JAMALA: Sad. It's absolutely sad that history repeats itself and nowadays, it sounds more real. And I use this song, I use my voice to raise money for humanitarian help. To raise for Ukrainian army. Every day, I receive letters from the frontline asking for help, asking for weapons, asking for drones to protect our country, to protect our territory, to protect our heritage. And do you know that it's not our war, our war. Ukrainian war. It's a fight for freedom, for democracy, for all of us.

SCIUTTO: Let me ask you this because you have family that's still in Crimea.


SCIUTTO: And by the way, I always remind people that that war started eight years ago. You know, Russia first invaded --

JAMALA: Yes. Absolutely, thank you so much for that. Thank you.

SCIUTTO: Ukraine, eight years ago.

JAMALA: Thank you.

SCIUTTO: And they're still there. And your family split as a result of that.


SCIUTTO: What is there for you of this war, as they see it?

JAMALA: It's so hard that we, like, again, we have, from "1944," why I called this song "1944" because from that year until now, all my family have to rush from war, from Russian soldier, from Soviets.

SCIUTTO: Your great grandmother. JAMALA: Because my great grandmother was deported from Crimea to

Central Asia, only because she was Crimean Tatar? And now we see history repeats. People from Mariupol deported to Russia and we heard about this horrible word.

SCIUTTO: Filtration. Yes.

JAMALA: Filtration. Exactly.

SCIUTTO: Sounds scientific, it's not. It's taking people.

JAMALA: What is this? Why?

SCIUTTO: Do you think it's still happening is the problem? And for all the Western support, which I know you and others express gratitude for, Russia is still attacking civilian targets. They're still forcibly deporting people, again, you know, to the eastern part of the country.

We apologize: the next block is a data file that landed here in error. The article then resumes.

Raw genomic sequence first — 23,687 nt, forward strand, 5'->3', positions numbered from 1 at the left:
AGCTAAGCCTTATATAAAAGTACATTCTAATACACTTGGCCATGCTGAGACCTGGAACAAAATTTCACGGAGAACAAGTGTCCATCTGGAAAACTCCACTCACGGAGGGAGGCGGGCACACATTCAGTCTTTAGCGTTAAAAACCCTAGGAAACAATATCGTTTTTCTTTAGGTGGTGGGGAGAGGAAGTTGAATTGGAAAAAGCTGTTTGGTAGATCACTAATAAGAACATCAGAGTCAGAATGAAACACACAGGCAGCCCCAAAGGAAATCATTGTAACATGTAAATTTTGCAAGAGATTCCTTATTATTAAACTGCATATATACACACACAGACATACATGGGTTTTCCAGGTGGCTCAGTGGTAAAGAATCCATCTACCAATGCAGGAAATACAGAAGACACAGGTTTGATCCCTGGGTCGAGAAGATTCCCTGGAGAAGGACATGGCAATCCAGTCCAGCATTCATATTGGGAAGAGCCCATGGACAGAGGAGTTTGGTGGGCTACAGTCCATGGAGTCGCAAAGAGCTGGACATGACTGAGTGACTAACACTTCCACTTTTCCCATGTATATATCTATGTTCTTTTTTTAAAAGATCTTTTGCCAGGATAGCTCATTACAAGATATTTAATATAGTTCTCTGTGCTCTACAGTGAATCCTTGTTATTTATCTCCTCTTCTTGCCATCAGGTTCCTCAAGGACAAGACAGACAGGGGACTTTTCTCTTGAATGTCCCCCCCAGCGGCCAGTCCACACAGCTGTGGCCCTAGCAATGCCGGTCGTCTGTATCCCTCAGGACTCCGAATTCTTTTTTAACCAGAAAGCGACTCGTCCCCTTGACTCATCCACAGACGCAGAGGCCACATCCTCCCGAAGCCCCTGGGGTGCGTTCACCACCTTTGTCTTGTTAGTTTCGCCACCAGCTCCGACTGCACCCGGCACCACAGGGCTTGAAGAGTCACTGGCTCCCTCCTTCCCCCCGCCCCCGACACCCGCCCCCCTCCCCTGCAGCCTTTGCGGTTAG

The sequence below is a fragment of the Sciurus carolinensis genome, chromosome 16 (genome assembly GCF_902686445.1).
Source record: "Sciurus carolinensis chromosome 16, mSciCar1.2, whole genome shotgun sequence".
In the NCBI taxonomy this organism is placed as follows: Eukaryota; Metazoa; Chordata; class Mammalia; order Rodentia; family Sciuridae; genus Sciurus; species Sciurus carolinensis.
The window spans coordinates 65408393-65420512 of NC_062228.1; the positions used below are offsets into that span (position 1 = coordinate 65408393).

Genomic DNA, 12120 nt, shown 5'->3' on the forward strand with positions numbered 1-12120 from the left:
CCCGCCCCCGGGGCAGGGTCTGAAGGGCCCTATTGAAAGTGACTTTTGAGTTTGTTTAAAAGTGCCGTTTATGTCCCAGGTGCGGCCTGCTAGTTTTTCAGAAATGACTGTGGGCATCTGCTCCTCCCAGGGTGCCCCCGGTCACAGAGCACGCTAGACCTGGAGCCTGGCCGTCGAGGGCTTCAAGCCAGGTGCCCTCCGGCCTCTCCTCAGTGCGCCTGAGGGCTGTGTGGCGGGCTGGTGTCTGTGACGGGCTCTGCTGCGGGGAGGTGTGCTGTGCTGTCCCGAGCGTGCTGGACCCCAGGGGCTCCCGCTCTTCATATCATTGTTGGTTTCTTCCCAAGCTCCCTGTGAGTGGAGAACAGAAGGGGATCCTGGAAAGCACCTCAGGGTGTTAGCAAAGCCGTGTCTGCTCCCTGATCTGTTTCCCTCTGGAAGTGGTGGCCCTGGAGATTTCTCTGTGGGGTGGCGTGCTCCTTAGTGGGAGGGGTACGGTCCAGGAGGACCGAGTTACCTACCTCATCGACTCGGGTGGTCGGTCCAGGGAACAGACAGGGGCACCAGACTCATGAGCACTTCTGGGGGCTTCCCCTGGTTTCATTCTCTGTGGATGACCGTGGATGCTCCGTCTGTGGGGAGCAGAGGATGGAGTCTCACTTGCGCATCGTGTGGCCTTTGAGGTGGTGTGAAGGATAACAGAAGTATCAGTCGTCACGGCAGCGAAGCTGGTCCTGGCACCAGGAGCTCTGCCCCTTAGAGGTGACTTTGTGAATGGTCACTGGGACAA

SCIUTTO: Is the West doing enough to stop this?

JAMALA: I'm not a politician. I'm just a mother and singer, but I do as much as I can to help my country. To raise this money. I don't know if it's enough or not enough. I really asking to the world to stop this unfair horrible war because every minute, kids are dying.


JAMALA: Russia do the same. Lie, deny, raped, killed, and it's such a horrible thing that history repeats again and again. Why?

SCIUTTO: Well, listen, I appreciate your effort to keep this in the world's attention.

JAMALA: And I appreciate for your help, for speaking about this, for helping us in a political way. Thank you for everything.

SCIUTTO: Well, I'm also glad you and your family are safe.

JAMALA: Thank you so much. Thank you.

SCIUTTO: Jamala, thanks for joining us. Eurovision song contest is coming up. Russia will not be competing this year.

HILL: Yes. It's so important to hear from her. And I'm really glad you had her on this morning.

Stay with us. We also want to look, coming up, it's a new data involving COVID deaths among vaccinated Americans. An important CNN analysis uncovering those deaths actually rose in the early part of this year. We're going to dive into that data. Stay with us. That's next.


HILL: Just in to CDC -- to CNN, rather, new CDC data about just how many vaccinated people are dying from COVID.

SCIUTTO: CNN health reporter Jacqueline Howard here to break this down.

So, Jacqueline, bottom line, numbers show deaths among those who are vaccinated they're going up, but booster shots help produce risk. How much in each case and what's the headline here?

JACQUELINE HOWARD, CNN HEALTH CORRESPONDENT: That's right, Jim. These new numbers really show the importance of getting your booster shot and this is a CNN analysis of CDC data and here are the numbers. So we saw in the second half of September last year, less than a quarter of all COVID-19 deaths were among vaccinated people but this year in January and February, so amid the Omicron surge, more than 40 percent of COVID deaths were among vaccinated people.


But keep in mind, only 15 percent among those vaccinated and boosted in February 2022. So what this tells us. Three factors to keep in mind. Number one, we are seeing highly transmissible variants as variant spread that least more cases, more cases lead to more deaths. But number two we know that the initial vaccine series protection from your initial series can wane overtime which is why it's important to get boosted.

And then number three, booster update care in the United States has been slow. And many deaths are among the unboosted people. So, again, important reminder to get your booster shot here -- Jim, Erica.

HILL: Jacqueline Howard, appreciate it. Thank you.

And thanks to all of you for joining us today. I'm Erica Hill.

SCIUTTO: And I'm Jim Sciutto. "AT THIS HOUR" with Kate Bolduan starts right after a quick break.